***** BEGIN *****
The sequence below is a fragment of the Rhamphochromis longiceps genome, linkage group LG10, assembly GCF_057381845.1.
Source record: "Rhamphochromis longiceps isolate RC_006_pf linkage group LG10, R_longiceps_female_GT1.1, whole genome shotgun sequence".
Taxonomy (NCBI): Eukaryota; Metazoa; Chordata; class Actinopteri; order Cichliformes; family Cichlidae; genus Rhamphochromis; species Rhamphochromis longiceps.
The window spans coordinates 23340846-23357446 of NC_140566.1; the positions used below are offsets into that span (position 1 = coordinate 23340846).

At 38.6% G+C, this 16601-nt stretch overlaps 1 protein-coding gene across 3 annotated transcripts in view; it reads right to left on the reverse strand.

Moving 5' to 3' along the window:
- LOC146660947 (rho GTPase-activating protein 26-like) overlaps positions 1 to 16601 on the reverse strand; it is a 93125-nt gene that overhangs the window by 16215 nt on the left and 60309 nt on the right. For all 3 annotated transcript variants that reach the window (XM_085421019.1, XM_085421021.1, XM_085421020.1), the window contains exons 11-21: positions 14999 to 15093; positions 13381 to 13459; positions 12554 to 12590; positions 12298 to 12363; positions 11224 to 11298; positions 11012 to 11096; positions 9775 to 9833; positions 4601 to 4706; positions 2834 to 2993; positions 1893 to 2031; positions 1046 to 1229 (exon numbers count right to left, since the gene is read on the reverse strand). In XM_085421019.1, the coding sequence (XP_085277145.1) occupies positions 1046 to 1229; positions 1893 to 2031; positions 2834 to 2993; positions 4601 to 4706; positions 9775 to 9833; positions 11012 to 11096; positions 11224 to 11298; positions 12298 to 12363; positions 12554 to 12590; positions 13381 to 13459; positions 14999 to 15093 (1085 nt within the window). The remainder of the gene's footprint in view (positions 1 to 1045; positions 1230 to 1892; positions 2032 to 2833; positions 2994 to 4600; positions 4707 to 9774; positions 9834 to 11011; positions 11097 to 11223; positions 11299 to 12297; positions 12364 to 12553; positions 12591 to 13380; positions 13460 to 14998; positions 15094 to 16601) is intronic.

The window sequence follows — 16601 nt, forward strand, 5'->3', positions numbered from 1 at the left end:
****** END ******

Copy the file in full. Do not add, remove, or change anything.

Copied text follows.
The sequence below is a fragment of the Rhamphochromis longiceps genome, linkage group LG10, assembly GCF_057381845.1.
Source record: "Rhamphochromis longiceps isolate RC_006_pf linkage group LG10, R_longiceps_female_GT1.1, whole genome shotgun sequence".
Taxonomy (NCBI): Eukaryota; Metazoa; Chordata; class Actinopteri; order Cichliformes; family Cichlidae; genus Rhamphochromis; species Rhamphochromis longiceps.
The window spans coordinates 23340846-23357446 of NC_140566.1; the positions used below are offsets into that span (position 1 = coordinate 23340846).

At 38.6% G+C, this 16601-nt stretch overlaps 1 protein-coding gene across 3 annotated transcripts in view; it reads right to left on the reverse strand.

Moving 5' to 3' along the window:
- LOC146660947 (rho GTPase-activating protein 26-like) overlaps positions 1 to 16601 on the reverse strand; it is a 93125-nt gene that overhangs the window by 16215 nt on the left and 60309 nt on the right. For all 3 annotated transcript variants that reach the window (XM_085421019.1, XM_085421021.1, XM_085421020.1), the window contains exons 11-21: positions 14999 to 15093; positions 13381 to 13459; positions 12554 to 12590; positions 12298 to 12363; positions 11224 to 11298; positions 11012 to 11096; positions 9775 to 9833; positions 4601 to 4706; positions 2834 to 2993; positions 1893 to 2031; positions 1046 to 1229 (exon numbers count right to left, since the gene is read on the reverse strand). In XM_085421019.1, the coding sequence (XP_085277145.1) occupies positions 1046 to 1229; positions 1893 to 2031; positions 2834 to 2993; positions 4601 to 4706; positions 9775 to 9833; positions 11012 to 11096; positions 11224 to 11298; positions 12298 to 12363; positions 12554 to 12590; positions 13381 to 13459; positions 14999 to 15093 (1085 nt within the window). The remainder of the gene's footprint in view (positions 1 to 1045; positions 1230 to 1892; positions 2032 to 2833; positions 2994 to 4600; positions 4707 to 9774; positions 9834 to 11011; positions 11097 to 11223; positions 11299 to 12297; positions 12364 to 12553; positions 12591 to 13380; positions 13460 to 14998; positions 15094 to 16601) is intronic.

The window sequence follows — 16601 nt, forward strand, 5'->3', positions numbered from 1 at the left end: